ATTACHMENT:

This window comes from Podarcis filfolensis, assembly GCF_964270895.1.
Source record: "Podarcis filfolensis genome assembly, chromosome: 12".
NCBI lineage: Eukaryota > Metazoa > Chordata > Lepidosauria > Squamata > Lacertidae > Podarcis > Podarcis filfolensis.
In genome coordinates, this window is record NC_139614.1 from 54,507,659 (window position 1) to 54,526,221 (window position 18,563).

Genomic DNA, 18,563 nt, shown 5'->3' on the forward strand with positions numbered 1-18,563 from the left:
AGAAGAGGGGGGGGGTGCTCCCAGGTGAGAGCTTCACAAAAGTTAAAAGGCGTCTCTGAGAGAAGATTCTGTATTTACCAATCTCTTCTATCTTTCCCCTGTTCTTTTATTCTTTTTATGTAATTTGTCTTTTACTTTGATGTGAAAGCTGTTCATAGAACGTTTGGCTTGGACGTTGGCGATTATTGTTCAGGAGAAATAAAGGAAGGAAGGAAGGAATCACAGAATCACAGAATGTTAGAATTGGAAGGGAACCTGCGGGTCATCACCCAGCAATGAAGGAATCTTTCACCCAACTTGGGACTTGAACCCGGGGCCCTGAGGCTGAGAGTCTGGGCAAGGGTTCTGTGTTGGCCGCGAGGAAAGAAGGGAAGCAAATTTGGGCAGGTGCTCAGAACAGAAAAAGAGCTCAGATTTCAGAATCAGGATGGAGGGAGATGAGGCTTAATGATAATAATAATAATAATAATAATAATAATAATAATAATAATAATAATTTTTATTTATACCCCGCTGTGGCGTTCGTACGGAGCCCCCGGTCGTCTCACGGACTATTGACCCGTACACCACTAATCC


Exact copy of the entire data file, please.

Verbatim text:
This window comes from Podarcis filfolensis, assembly GCF_964270895.1.
Source record: "Podarcis filfolensis genome assembly, chromosome: 12".
NCBI lineage: Eukaryota > Metazoa > Chordata > Lepidosauria > Squamata > Lacertidae > Podarcis > Podarcis filfolensis.
In genome coordinates, this window is record NC_139614.1 from 54,507,659 (window position 1) to 54,526,221 (window position 18,563).

Genomic DNA, 18,563 nt, shown 5'->3' on the forward strand with positions numbered 1-18,563 from the left:
AGAAGAGGGGGGGGGTGCTCCCAGGTGAGAGCTTCACAAAAGTTAAAAGGCGTCTCTGAGAGAAGATTCTGTATTTACCAATCTCTTCTATCTTTCCCCTGTTCTTTTATTCTTTTTATGTAATTTGTCTTTTACTTTGATGTGAAAGCTGTTCATAGAACGTTTGGCTTGGACGTTGGCGATTATTGTTCAGGAGAAATAAAGGAAGGAAGGAAGGAATCACAGAATCACAGAATGTTAGAATTGGAAGGGAACCTGCGGGTCATCACCCAGCAATGAAGGAATCTTTCACCCAACTTGGGACTTGAACCCGGGGCCCTGAGGCTGAGAGTCTGGGCAAGGGTTCTGTGTTGGCCGCGAGGAAAGAAGGGAAGCAAATTTGGGCAGGTGCTCAGAACAGAAAAAGAGCTCAGATTTCAGAATCAGGATGGAGGGAGATGAGGCTTAATGATAATAATAATAATAATAATAATAATAATAATAATAATAATAATAATTTTTATTTATACCCCGCTGTGGCGTTCGTACGGAGCCCCCGGTCGTCTCACGGACTATTGACCCGTACACCACTAATCC